Photos: Hkun Lat, Thuya Zaw, Nyein Su Wai Kyaw Soe
Photos: Hkun Lat, Thuya Zaw, Nyein Su Wai Kyaw Soe

Frontier at five: The story so far

Frontier’s first five years have been a baptism of fire amid seismic change in the media industry and a febrile political scene, but we’ve beat the odds and come out stronger.

Five years is a long time in the media business – especially in Myanmar. In 2015, print advertising revenues were still growing here. Few people were reading news on their phones; instead, they had the pick of around 10 private daily papers and countless weekly journals.

Today, there is almost no print advertising market left. Quality journalism competes on social media against clickbait. The economic impact of COVID-19 has finished off several media organisations that were already struggling to survive.

But it’s not just the business climate that has changed. Journalists today face a range of threats ­– some new, some familiar – including the spread of dis- and misinformation on Facebook to the government’s use of laws to silence criticism and reporting on topics deemed sensitive. Public perceptions of journalists and the media have nosedived. The optimism among journalists themselves at the arrival of a National League for Democracy government in 2016 has dissipated.

For Frontier Myanmar, too, the past five years have been a rollercoaster. We’ve tried to both carve out a place in journalism and build a sustainable business in a rapidly changing landscape. We’ve attracted praise for our reporting, but also threats from a variety of sources. We’ve won international awards but we’ve also made mistakes, which we’ve taken responsibility for and tried to learn from. We’ve had to take difficult decisions to keep Frontier running.

The constant through this period of rapid change has been our commitment to quality journalism that competes with the best in the region.

The greatest test to this commitment was during and after the tragic events in Rakhine State in 2017, which was perhaps the pivotal moment in the Frontier story. We came under pressure to reproduce the government’s narrative, which was widely accepted in Myanmar.

We resisted this pressure and sought to cover all sides of the story ­­as much as possible – not just the press conferences in Nay Pyi Taw, but events on the ground in Rakhine and southern Bangladesh, which often told a different story. We used our editorial voice to urge humanity and tolerance at a time of heightened tension. It made us quite a few enemies, but was a line in the sand for what we stood for: honesty, integrity and fairness.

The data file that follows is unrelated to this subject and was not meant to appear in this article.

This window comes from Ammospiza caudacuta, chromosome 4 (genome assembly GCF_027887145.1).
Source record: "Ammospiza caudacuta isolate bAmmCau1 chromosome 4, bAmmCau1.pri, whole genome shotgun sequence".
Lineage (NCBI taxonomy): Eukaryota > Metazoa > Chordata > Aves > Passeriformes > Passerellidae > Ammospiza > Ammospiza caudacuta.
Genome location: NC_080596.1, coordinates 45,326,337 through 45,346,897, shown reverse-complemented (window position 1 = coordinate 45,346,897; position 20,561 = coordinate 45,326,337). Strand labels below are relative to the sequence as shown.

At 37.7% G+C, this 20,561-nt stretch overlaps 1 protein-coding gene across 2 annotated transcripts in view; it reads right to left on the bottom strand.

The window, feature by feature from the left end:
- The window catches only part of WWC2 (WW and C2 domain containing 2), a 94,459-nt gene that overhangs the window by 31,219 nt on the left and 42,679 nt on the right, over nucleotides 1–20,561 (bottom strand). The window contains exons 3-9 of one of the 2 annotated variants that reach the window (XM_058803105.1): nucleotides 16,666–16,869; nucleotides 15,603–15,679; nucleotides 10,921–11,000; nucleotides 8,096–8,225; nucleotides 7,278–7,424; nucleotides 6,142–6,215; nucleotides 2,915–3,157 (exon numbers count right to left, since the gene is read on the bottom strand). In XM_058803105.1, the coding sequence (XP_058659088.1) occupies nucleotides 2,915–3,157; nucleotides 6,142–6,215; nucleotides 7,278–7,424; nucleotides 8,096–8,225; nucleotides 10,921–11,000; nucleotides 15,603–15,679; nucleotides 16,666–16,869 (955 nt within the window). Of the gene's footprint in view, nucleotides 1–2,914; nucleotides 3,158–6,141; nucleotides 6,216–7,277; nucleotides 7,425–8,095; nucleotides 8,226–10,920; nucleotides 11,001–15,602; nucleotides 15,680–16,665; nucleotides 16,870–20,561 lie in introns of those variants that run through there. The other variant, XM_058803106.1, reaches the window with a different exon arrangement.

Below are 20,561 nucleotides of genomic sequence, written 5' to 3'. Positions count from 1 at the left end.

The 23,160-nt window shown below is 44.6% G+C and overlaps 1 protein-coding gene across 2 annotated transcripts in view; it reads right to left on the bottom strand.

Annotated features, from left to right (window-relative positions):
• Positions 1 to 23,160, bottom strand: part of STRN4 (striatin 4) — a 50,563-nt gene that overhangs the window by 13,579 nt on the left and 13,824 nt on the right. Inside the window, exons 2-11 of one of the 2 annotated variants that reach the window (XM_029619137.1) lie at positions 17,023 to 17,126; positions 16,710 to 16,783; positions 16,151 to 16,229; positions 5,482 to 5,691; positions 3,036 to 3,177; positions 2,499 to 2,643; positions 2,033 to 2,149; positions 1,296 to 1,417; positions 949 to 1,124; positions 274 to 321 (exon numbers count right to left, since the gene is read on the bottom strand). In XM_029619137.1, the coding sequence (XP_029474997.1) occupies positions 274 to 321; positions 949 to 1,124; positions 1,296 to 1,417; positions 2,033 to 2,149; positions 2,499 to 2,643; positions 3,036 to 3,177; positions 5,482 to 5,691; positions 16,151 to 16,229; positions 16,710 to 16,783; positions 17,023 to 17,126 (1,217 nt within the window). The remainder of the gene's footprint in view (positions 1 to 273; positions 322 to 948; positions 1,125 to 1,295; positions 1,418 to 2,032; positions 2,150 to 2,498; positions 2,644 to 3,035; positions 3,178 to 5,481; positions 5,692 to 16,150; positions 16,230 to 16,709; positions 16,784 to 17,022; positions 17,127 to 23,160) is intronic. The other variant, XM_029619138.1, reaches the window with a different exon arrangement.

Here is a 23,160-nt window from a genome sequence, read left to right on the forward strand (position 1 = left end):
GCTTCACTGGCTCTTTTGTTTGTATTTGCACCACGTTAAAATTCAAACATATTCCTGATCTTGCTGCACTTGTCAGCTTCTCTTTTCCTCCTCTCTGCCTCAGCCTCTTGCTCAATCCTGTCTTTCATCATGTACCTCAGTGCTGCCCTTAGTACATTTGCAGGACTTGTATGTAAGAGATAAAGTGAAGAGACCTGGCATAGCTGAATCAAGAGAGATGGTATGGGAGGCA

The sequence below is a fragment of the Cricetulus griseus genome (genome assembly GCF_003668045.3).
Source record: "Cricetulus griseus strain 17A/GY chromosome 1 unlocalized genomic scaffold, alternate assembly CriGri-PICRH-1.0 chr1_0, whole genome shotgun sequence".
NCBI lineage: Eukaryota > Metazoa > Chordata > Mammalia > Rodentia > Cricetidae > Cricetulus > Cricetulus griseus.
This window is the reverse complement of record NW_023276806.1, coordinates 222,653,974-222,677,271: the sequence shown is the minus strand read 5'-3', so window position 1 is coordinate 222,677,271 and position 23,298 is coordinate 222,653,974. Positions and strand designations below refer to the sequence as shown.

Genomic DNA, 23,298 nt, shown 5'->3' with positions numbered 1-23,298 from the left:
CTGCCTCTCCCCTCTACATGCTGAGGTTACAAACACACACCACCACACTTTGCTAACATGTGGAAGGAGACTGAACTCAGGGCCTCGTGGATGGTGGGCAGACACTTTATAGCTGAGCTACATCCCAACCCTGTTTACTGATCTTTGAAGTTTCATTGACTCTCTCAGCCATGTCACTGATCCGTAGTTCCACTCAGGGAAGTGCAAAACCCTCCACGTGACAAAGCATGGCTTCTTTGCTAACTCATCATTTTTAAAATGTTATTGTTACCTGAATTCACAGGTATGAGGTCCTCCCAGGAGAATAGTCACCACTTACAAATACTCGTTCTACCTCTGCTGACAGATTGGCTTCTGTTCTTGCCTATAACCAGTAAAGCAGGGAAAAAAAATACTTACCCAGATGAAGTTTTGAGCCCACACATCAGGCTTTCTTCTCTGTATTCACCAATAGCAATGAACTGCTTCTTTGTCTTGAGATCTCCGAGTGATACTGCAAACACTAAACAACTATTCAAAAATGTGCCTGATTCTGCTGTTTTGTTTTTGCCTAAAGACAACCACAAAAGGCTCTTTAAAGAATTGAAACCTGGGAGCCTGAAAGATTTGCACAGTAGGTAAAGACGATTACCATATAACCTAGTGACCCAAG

These are values that have served us well over the years, as we’ve covered everything from the illicit economy and Myanmar’s ethnic conflicts, to the impact of COVID-19.

It’s no secret that quality journalism costs money, though. We began life as a print magazine, with our digital presence more of an afterthought, which meant that initially we sought to rely on advertising revenues.

“Back then I didn’t know much about digital, so my aim was always a print magazine,” says Frontier’s co-founder U Sonny Swe. “Also, there wasn’t a good, in-depth magazine on Myanmar. A lot of people were doing daily newspapers and I thought there was room for a long-form magazine.”

Through 2017, it became increasingly clear that print advertising revenue was in terminal decline, and in the shifting political climate few advertisers had an appetite for sharing space with hard-hitting journalism. Instead, they wanted help organising press conferences, holding events and rebranding, so Sonny Swe responded to this demand by setting up Black Knight Agency, through Frontier’s parent company, Black Knight Media.

Run separately to the newsroom to ensure editorial independence, the agency has helped to increase company revenues and subsidise some editorial activities.

But on its own, this new revenue stream wasn’t going to be enough, so we looked at a range of other options to balance the books ­– everything from new investment and grants to generating revenue from readers by adding a paywall to our website, or launching a membership programme.

“The strength of Frontier is in its diversity, which spans Myanmar society and the world. We’re united by a mission to deliver quality, independent journalism.”

Sonny Swe, CEO

In the end, we settled on a mixed model – seeking grant funding to help us build a more sustainable business model. We applied last year for a grant from the Google News Initiative to support the development of a membership programme, and International Media Support also came on board to help with staffing costs for the membership team. Separately, global philanthropic organisation Luminate provided a grant to expand Black Knight Agency.

After six months of development, including several months of testing our two premium daily newsletters, the membership programme was ready for launch. We went live in January, and the response has been amazing: we’ve already signed up hundreds of members from around the world, including dozens of small and large institutions. We believe we are now on the way to financial sustainability.

That would be a massive achievement, and one built on the hard work of many people – not just the members of our growing team.

Frontier is not only a home for quality journalism, but also a training ground for a new generation of Myanmar journalists, editors and photographers. Over the years we’ve bid farewell to many people, who you can now find working at international wire agencies, foreign and local broadcasters, high-profile NGOs and respected national news outlets. Some have started their own businesses, while others have pursued further studies.

Each of them remains an important part of the Frontier story – a story that has only just passed its opening act.

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